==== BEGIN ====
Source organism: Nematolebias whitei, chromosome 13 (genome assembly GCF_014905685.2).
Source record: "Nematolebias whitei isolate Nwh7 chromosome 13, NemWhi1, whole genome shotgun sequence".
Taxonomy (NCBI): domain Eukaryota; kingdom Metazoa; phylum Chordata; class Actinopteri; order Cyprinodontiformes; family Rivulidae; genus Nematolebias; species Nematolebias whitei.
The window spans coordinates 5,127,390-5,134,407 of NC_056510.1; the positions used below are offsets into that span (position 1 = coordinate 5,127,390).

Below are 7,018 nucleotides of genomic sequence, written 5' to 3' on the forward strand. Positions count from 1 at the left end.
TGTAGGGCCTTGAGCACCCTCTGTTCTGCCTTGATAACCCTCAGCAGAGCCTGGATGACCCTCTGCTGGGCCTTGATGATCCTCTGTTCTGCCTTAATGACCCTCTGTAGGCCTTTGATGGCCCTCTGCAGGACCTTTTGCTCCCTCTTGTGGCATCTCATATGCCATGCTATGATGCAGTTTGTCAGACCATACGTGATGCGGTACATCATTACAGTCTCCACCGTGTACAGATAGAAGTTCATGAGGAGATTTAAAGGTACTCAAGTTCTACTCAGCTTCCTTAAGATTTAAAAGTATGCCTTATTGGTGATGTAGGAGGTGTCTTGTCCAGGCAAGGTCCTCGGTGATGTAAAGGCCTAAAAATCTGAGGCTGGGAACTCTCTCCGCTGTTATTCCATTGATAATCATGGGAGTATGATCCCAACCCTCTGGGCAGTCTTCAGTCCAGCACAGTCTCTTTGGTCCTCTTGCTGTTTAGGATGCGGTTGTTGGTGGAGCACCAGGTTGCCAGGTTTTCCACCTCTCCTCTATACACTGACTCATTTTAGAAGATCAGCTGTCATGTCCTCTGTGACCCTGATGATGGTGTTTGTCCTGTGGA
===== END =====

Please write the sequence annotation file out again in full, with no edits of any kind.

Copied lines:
Source organism: Nematolebias whitei, chromosome 13 (genome assembly GCF_014905685.2).
Source record: "Nematolebias whitei isolate Nwh7 chromosome 13, NemWhi1, whole genome shotgun sequence".
Taxonomy (NCBI): domain Eukaryota; kingdom Metazoa; phylum Chordata; class Actinopteri; order Cyprinodontiformes; family Rivulidae; genus Nematolebias; species Nematolebias whitei.
The window spans coordinates 5,127,390-5,134,407 of NC_056510.1; the positions used below are offsets into that span (position 1 = coordinate 5,127,390).

Below are 7,018 nucleotides of genomic sequence, written 5' to 3' on the forward strand. Positions count from 1 at the left end.
TGTAGGGCCTTGAGCACCCTCTGTTCTGCCTTGATAACCCTCAGCAGAGCCTGGATGACCCTCTGCTGGGCCTTGATGATCCTCTGTTCTGCCTTAATGACCCTCTGTAGGCCTTTGATGGCCCTCTGCAGGACCTTTTGCTCCCTCTTGTGGCATCTCATATGCCATGCTATGATGCAGTTTGTCAGACCATACGTGATGCGGTACATCATTACAGTCTCCACCGTGTACAGATAGAAGTTCATGAGGAGATTTAAAGGTACTCAAGTTCTACTCAGCTTCCTTAAGATTTAAAAGTATGCCTTATTGGTGATGTAGGAGGTGTCTTGTCCAGGCAAGGTCCTCGGTGATGTAAAGGCCTAAAAATCTGAGGCTGGGAACTCTCTCCGCTGTTATTCCATTGATAATCATGGGAGTATGATCCCAACCCTCTGGGCAGTCTTCAGTCCAGCACAGTCTCTTTGGTCCTCTTGCTGTTTAGGATGCGGTTGTTGGTGGAGCACCAGGTTGCCAGGTTTTCCACCTCTCCTCTATACACTGACTCATTTTAGAAGATCAGCTGTCATGTCCTCTGTGACCCTGATGATGGTGTTTGTCCTGTGGA